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Discussion Starter #1
When I get this car, I am planning to switch the rear tire into a lower grade tire (a grade harder than the stock). Just the rear, but at same time remain the front one stock. Does anyone think there will be any problem (handling, stability) with this kind of setting?

The reason to do so is that I can have a longer tire life and i will feel more comfortable to smoke my tires.

thanks in advance
 

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ughh...well...if your whole goal is making a big cloud of smoke...go for it. If you other goal is keeping your IS planted on the road at speed...you might want to reconsider. Especially since the IS is rear-wheel drive. Your going to be going Tail-oh-so-happy.

If you goal is to keep down the tire costs by going with a higher density, lower cost tire...you don't need to put on the factory potenzas. Shop around... check out www.tirerack.com (i sound like a broken record eh?). See the price and specs of the tires they have listed. Don't be afraid to call the reps and tell them what your looking for or even requesting a catalog from them. Its VERY informative. You don't necessarily have to trade off traction and tire-life to get a good tire/versus cost. Shop around. Usually the non OEM tires like Yokohama A509 are a GREAT bargain for the handling they give vs. price. You could probably buy 2 BFG Euroradials (high performance tires) for 1 potenza RE___whateverthatis. Try to stay with the better brands ie. Dunlop, yokohama,....basically whatever they are using in amauteur racing gives you a good idea of price vs. performance bang for the buck. Seriously though....if you are interested in really learning and getting a non-biased tech guys opinion...call tirerack on their 800 number. Those guys know what their talking about....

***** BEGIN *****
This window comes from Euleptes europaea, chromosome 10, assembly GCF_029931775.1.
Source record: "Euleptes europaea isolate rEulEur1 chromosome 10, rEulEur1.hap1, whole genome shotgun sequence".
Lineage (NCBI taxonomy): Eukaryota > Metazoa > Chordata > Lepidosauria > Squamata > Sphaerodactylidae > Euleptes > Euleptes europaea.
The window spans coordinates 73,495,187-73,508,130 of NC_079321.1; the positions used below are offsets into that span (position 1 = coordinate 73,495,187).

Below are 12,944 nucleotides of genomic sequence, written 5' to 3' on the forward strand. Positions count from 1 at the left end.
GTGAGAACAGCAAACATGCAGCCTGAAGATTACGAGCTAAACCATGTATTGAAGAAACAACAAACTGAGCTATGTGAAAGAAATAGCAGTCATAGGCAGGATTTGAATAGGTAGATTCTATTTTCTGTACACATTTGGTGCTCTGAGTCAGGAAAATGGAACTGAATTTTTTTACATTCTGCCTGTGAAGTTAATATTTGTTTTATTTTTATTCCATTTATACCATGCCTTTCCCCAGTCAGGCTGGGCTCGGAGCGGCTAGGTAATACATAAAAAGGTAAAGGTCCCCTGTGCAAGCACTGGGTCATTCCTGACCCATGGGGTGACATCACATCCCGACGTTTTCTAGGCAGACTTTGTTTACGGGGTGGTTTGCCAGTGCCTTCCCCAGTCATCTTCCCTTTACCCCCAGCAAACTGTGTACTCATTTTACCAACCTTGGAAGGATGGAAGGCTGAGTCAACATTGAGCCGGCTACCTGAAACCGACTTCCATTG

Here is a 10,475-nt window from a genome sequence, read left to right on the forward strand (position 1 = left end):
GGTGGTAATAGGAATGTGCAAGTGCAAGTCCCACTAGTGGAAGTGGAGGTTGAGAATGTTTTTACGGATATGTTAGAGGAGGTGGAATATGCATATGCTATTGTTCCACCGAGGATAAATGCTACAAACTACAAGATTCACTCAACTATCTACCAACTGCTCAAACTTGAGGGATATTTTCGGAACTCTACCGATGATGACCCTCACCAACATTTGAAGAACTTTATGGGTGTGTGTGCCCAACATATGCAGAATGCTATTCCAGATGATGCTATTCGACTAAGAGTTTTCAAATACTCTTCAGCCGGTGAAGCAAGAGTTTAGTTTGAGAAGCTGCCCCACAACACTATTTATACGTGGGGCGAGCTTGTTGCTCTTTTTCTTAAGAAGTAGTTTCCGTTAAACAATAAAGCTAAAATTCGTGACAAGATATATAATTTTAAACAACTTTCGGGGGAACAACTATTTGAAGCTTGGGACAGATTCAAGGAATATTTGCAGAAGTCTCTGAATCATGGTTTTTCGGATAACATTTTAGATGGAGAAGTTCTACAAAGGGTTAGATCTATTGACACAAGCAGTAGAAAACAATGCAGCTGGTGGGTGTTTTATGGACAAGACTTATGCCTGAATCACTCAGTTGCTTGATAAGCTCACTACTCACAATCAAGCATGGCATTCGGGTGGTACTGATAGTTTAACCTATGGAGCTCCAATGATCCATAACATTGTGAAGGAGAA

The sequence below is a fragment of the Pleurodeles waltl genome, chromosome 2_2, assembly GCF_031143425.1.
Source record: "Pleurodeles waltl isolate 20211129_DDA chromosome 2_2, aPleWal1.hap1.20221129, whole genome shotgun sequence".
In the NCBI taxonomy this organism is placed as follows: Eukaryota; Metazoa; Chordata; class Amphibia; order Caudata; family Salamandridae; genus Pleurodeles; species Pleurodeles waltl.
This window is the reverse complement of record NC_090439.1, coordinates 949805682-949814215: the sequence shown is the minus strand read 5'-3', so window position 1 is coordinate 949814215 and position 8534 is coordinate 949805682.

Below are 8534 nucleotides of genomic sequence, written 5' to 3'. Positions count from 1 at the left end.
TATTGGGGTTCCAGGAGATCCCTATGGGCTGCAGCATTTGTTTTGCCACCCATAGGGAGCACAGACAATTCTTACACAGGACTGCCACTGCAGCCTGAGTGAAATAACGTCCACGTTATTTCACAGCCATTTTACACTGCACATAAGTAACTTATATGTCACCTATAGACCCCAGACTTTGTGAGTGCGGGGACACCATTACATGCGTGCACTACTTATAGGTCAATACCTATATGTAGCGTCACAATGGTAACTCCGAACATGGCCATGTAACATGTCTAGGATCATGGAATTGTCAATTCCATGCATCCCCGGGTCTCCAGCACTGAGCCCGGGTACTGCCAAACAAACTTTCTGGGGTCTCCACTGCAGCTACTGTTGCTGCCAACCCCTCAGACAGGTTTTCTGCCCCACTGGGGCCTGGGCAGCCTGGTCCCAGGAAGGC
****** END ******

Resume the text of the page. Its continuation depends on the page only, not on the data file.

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Discussion Starter #3
My purpose is to do some controlled drifting/power sliding. I heard if a tire is too sticky, it's hard to drift. Also it will obviously kill the tire very fast. So I am considering a harder graded tire for the rear, but at same time, I don't want to have unstable straight line performance. Any suggestions?
 

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If you want to drift, you may want to get tires designed for that. I know they have them in Japan, but I don't know about here. Also, changing only the rear maybe a bad idea because you will have alot more grip in the front and the result maybe excess oversteering car for the street.
One thing, the Potenza isn't that sticky, and it is possible to break them loose. I haven't done it in the corner yet (cause I am still not confident with myself yet), but I have done some peeling off on a straight without power braking.
Anyway, don't just change the rear, you may end up with a very loose car.
 

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Discussion Starter #5
Daniel,

That's exactly what i am afraid of - excess oversteering on street.

that's why i am thinking of a slidly less sticky tires in the back, but not a dramatic gap in between the front and the rear.

still, without trying, it's impossible to know what suits you better.....why don't they have 30 day return policy for tires
j/k

[This message has been edited by yamaot (edited December 12, 2000).]
 

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Actually, you can try this on the stock tires although I do want other people's input because I don't want you or anyone else to get in trouble.